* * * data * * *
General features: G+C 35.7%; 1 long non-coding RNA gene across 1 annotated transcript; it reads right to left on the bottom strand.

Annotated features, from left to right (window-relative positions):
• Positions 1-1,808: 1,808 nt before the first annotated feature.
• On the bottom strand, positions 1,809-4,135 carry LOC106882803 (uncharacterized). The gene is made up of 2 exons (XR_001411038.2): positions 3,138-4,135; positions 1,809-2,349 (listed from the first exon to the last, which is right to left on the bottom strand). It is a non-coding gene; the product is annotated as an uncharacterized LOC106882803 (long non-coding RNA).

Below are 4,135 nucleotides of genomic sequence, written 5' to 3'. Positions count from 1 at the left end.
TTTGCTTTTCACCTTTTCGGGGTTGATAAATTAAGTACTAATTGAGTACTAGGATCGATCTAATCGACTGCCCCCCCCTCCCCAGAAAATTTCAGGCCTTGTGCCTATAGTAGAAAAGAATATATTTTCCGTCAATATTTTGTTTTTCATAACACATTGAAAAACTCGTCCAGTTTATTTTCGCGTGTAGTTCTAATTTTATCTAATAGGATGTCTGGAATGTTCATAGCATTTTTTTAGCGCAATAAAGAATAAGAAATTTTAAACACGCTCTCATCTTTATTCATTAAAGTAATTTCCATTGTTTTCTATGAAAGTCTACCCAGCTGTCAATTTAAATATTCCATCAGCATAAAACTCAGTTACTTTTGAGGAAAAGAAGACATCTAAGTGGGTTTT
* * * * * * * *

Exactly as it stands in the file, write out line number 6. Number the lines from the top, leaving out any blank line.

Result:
TTTGCTTTTCACCTTTTCGGGGTTGATAAATTAAGTACTAATTGAGTACTAGGATCGATCTAATCGACTGCCCCCCCCTCCCCAGAAAATTTCAGGCCTTGTGCCTATAGTAGAAAAGAATATATTTTCCGTCAATATTTTGTTTTTCATAACACATTGAAAAACTCGTCCAGTTTATTTTCGCGTGTAGTTCTAATTTTATCTAATAGGATGTCTGGAATGTTCATAGCATTTTTTTAGCGCAATAAAGAATAAGAAATTTTAAACACGCTCTCATCTTTATTCATTAAAGTAATTTCCATTGTTTTCTATGAAAGTCTACCCAGCTGTCAATTTAAATATTCCATCAGCATAAAACTCAGTTACTTTTGAGGAAAAGAAGACATCTAAGTGGGTTTT